in my craft of fiction class, we’re looking at sentences and paragraphs this week. These are some I’ve highlighted as favorites from contemporary fiction:
Thirty Girls by Susan Minot:
Jane was sufficiently bewildered by what kind of person she was, so it was always…
We begin to find and become ourselves when we notice how we are already found, already truly, entirely, wildly, messily, marvelously who we were born to be. The only problem is that there is also so much other stuff, typically fixations with how people perceive us, how to get more of the things that we think will make us happy, and with keeping our weight down. So the real issue is how do we gently stop being who we aren’t? How do we relieve ourselves of the false fronts of people-pleasing and affectation, the obsessive need for power and security, the backpack of old pain, and the psychic Spanx that keeps us smaller and contained?
Here’s how I became myself: mess, failure, mistakes, disappointments, and extensive reading; limbo, indecision, setbacks, addiction, public embarrassment, and endless conversations with my best women friends; the loss of people without whom I could not live, the loss of pets that left me reeling, dizzying betrayals but much greater loyalty, and overall, choosing as my motto William Blake’s line that we are here to learn to endure the beams of love.
Ariel Schrag at Bluestockings, 8/27/14
this is the most important sentence on wikipedia
“Cynicism makes you feel smart, I know it, even when you aren’t smart.”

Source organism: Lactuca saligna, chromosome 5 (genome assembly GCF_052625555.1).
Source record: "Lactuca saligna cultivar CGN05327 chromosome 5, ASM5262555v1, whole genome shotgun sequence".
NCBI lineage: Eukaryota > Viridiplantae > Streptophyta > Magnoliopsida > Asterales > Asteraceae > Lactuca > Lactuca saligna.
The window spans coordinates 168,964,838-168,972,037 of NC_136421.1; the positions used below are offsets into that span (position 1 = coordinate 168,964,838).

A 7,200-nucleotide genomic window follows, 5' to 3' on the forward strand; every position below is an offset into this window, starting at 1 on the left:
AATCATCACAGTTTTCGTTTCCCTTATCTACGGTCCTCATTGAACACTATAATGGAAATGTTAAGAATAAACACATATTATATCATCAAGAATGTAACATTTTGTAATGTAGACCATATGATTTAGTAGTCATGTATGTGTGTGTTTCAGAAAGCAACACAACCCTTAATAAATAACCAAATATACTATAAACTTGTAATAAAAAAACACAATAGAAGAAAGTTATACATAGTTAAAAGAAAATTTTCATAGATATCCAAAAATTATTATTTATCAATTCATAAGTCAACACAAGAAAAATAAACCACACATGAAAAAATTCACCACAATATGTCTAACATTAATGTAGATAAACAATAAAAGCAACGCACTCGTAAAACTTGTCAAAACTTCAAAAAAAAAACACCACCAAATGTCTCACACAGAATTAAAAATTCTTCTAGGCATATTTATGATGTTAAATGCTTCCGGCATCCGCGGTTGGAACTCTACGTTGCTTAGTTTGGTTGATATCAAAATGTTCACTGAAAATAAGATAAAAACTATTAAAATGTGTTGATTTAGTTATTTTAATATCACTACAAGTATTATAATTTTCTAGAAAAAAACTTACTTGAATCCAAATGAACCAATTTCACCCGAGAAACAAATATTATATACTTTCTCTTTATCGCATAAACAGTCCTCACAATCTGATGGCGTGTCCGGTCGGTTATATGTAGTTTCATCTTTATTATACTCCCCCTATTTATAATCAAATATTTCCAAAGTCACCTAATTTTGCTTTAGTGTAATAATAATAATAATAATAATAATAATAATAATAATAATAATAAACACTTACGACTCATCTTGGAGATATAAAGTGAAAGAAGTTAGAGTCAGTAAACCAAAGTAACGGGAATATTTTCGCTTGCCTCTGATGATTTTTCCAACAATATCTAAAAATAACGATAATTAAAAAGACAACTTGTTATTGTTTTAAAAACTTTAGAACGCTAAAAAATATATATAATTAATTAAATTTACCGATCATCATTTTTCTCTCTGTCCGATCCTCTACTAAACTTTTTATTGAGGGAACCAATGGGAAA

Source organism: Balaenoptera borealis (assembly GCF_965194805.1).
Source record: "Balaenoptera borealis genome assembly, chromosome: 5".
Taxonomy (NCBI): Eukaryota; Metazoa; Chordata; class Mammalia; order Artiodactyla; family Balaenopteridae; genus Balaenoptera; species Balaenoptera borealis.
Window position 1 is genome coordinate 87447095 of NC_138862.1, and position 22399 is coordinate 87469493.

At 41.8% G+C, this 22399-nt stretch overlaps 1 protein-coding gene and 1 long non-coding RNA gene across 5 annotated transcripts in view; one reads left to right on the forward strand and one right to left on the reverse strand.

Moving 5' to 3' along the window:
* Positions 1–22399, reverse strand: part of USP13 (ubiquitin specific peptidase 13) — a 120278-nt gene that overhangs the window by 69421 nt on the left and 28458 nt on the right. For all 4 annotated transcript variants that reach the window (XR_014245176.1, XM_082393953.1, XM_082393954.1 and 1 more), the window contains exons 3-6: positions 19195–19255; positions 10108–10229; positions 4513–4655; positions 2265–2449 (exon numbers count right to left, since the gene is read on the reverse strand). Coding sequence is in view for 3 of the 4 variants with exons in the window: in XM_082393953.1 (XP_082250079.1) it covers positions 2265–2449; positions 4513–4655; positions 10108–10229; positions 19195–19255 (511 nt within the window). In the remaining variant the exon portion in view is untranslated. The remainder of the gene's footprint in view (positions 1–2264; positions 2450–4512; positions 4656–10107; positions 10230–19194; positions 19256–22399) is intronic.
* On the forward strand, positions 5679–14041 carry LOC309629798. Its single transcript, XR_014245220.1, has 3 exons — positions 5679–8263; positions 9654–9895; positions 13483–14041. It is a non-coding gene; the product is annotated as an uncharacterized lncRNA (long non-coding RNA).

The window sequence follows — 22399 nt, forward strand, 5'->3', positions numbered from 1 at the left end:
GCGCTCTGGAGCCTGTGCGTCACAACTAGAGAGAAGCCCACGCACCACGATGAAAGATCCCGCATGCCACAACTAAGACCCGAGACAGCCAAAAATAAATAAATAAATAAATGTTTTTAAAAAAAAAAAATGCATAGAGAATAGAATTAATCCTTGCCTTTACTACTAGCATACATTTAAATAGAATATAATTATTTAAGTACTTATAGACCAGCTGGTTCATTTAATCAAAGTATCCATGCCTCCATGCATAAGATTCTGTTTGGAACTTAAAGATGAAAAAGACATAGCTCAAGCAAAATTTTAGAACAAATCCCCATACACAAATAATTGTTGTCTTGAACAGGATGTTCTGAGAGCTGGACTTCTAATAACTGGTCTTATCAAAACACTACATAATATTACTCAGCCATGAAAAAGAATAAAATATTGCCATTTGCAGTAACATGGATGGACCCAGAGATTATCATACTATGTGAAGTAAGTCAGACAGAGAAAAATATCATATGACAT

― Richard Ford, The Sportswriter
“For me, seven years is fast. Most of my pieces have taken ten to twelve years from the time of the initial impulse to the day I abandon them, and I’ve gone as long as twenty-five years.”
"You want to photograph me eating chicken?"
"Well, if I let you, I need you to help me deliver a message."
"I work at this library. And before that, I was coming here for twenty years. It’s my favorite place in the world. As many people know, the main reading room of this library is supported by seven floors of books, which contain one of the greatest research collections in the world. Recently, the library administration has decided to rip out this collection, send the books to New Jersey, and use the space for a lending library. As part of the consolidation, they are going to close down the Mid-Manhattan Library Branch as well as the Science, Industry, and Business Library. When everything is finished, one of the greatest research libraries in the world will become a glorified internet cafe. Now read that back to me."